3dSPIN Technology, changing the approach to complex surgeries

29 November 2022

At one point in time, 3D printing in healthcare was a dream, a wave of the future that seemed very far off. However, times have quickly changed, and 3D printing and scanning is now having a big impact on the way we approach and deliver surgeries.

Some of the biggest impacts that the use of 3D techniques is having in healthcare is on proficiency, efficiency, and cost. Which is why our centre for 3D Surgical Planning and Innovation (3dSPIN) is playing a big role in the way we approach complex surgery at the Northern Care Alliance.

The fallout from the pandemic and the current pressures we are experiencing in the NHS are still having a significant impact on surgical wait times. Currently it isn’t realistic to rapidly increase the number of theatres we have or hire and train lots of new surgeons, so this is where the 3dSPIN Centre can help. 3D technology can help us to develop new devices and techniques that allow us to use theatre time more efficiently, saving time and producing better outcomes.

The team in charge of the 3dSPIN Centre is the Clinical Engineering and Physics Unit, based at our Salford Royal site, within the NCA Medical Devices Service.

The team play a big role in research and development (R&D) including the development of medical devices for clinical service - where there are clinical needs not met by commercially available devices, in designing clinical research devices – instruments to enable research projects, and supporting clinicians interested in developing or adapting instruments.

While the team itself is made up of clinical scientists who carry on their own research and publish their work, their main aim is to enable research and service development within NCA through the design, development, and use of medical devices to meet the needs of patients and surgical teams.

Since 2019 the 3dSPIN centre has carried out more than 80 surgical projects using 3D models and tools in the fields of ear, nose and throat (ENT), anaesthetics and orthopaedics. Examples of tools and models created include custom supports for patients undergoing complex spinal surgery, anatomical planning models for challenging procedures, 3D airway workups and virtual endoscopies, and patient specific surgical instruments and guides for orthopaedic surgery.

One key piece of work for the 3dSPIN centre in Salford has been the collaboration between the Ear, Nose and Throat (ENT), Anaesthesia and Medical Physics departments called the Airway Innovation Group. The group was created to research and develop innovative solutions to treating patients who are diagnosed with having complex airways - airways that are difficult to get oxygen through using tracheal intubation and face mask ventilation required during surgery.

The group was set up by ENT surgeons and anaesthetists, specifically Mr Chai Gadepalli and doctors Glyn Smurthwaite, John Large and Govind Tol. Their aim is to utilise medical imaging techniques and 3D printing methods to make procedures on patients with complex airways safer.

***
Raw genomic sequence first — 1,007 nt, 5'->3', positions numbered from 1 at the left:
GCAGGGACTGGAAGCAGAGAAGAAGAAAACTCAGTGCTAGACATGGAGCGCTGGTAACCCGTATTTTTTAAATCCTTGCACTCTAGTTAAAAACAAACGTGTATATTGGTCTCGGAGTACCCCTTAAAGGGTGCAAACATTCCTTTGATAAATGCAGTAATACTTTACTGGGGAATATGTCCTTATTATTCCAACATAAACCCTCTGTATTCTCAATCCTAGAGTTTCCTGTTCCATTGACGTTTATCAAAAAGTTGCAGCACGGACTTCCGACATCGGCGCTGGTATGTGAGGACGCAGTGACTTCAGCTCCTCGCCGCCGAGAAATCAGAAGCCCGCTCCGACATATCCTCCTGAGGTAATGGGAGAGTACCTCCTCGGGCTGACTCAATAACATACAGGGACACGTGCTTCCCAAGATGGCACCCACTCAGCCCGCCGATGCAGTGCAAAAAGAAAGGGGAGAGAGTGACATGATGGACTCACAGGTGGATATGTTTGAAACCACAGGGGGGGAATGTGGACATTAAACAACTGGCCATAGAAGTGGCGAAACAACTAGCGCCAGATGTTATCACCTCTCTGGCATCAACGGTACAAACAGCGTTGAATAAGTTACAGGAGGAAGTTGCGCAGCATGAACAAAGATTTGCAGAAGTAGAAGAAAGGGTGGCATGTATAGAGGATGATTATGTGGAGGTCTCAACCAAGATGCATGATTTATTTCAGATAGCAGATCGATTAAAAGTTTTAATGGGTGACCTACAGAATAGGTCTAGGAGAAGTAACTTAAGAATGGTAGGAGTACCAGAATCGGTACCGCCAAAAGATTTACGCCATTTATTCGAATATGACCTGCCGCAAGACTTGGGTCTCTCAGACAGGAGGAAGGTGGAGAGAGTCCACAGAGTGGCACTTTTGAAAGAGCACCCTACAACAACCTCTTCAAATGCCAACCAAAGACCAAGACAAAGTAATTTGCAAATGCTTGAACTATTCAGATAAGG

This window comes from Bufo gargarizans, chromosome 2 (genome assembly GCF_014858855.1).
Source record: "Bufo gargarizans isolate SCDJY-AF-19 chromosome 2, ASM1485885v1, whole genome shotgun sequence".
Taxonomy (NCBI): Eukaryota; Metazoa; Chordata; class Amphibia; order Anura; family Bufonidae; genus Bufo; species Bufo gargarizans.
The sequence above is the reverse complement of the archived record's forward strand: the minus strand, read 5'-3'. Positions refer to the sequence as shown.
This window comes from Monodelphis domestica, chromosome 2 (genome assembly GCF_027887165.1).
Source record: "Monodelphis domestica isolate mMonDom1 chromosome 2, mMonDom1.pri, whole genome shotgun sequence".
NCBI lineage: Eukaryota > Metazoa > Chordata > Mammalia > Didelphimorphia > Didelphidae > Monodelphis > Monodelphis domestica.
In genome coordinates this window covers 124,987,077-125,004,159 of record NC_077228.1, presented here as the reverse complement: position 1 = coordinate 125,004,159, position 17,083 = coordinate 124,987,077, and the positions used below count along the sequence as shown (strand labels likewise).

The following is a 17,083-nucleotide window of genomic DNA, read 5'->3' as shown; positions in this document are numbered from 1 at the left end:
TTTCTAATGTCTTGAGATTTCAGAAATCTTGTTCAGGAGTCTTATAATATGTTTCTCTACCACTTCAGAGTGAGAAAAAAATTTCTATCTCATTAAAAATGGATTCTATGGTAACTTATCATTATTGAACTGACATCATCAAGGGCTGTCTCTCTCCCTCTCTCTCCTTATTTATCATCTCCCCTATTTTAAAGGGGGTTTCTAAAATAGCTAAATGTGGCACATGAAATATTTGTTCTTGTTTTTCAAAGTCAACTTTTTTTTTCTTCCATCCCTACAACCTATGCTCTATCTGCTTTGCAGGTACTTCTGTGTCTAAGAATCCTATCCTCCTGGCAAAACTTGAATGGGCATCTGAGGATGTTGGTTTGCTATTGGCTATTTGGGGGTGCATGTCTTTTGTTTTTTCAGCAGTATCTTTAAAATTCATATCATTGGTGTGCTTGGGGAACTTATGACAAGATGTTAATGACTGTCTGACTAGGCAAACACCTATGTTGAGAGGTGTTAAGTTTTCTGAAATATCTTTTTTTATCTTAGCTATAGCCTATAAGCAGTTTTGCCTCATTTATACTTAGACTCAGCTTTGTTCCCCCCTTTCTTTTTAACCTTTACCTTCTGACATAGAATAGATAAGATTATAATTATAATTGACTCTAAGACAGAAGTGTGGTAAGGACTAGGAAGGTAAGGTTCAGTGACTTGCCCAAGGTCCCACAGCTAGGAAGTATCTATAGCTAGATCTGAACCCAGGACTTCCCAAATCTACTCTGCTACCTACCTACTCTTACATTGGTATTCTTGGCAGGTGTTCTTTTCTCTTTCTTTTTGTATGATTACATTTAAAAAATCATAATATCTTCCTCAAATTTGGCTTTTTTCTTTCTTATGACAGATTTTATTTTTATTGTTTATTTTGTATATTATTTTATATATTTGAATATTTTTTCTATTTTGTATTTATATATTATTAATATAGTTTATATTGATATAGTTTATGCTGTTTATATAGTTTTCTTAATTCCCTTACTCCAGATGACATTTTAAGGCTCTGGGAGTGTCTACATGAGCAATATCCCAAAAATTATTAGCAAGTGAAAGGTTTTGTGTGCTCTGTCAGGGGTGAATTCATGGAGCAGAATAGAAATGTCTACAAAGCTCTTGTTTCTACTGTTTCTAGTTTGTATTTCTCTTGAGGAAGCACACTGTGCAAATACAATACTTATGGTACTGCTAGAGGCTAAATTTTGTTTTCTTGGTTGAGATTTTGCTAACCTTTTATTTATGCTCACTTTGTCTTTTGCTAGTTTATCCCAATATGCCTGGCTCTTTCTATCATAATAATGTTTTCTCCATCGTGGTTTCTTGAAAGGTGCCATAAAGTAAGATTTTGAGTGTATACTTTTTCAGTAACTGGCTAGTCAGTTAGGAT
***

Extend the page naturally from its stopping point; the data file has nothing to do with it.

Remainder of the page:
One very innovative tool that has been created by the group is virtual endoscopies. For patients with complex airways, it is difficult to receive traditional endoscopies - an investigative procedure where a small camera inside a thin tube, called an endoscope is inserted into a patient’s airway. The team therefore developed virtual endoscopies, video flythroughs of the patient’s airway produced directly from CT images which provide the ENT team with a simulated endoscopy, avoiding the need for trial procedures.

Chaitanya Gadepalli has found this work to be very beneficial to his ENT patients,

“We have a sector of patients whose airways are so complex we are unable to assess them under anaesthetic.

Over the last five years we have been working closely with the Medical Physics team to come up with a method of assessing complex airways by building models of the airways that we can use in surgical planning, anaesthetics, and prognosis. This work has improved patient safety and outcomes, and we hope to share these techniques not only across the NCA but also across the UK.”

These methods are now well established in Salford and are moving into routine use, with a pilot service called the Difficult Airway Passport. Clinicians can use an on-line form to order the components of the passport they need: virtual models, prints, virtual endoscopies, and the newest addition - simulation models, more complex 3D printed models designed to allow clinicians to simulate and practice procedures.

The team has also been assisting in complex airway assessments, airway simulation and airway planning for a group of people diagnosed with a rare disease called Mucopolysaccharidosis who need cardiac surgery at the Liverpool Heart and Chest Hospital. Without this technology, the surgery would otherwise be impossible.

Dr Stuart Watson, Head of Clinical Engineering in the Medical Devices Service said,

“We believe we are the only centre in the UK, and one of a very few internationally, to offer this range of modern 3D planning techniques for airway management and the work we have done has produced a workflow which is practical, efficient, and cost-effective.

Our clinical scientists and engineers have a range of skills in software, data science, electronics, physical modelling, and design, and we’re happy to support clinicians working across all fields in the NCA.

We’re looking to roll out and make these methods available across the NCA to also support other specialties such as neuro and neurospinal surgery.”

VR and Model shot.jpg Stuart Watson VR demo.jpg Stuart Watson 3d printer.jpg Chai with throat 3D model.jpg Chai VR close up.jpg

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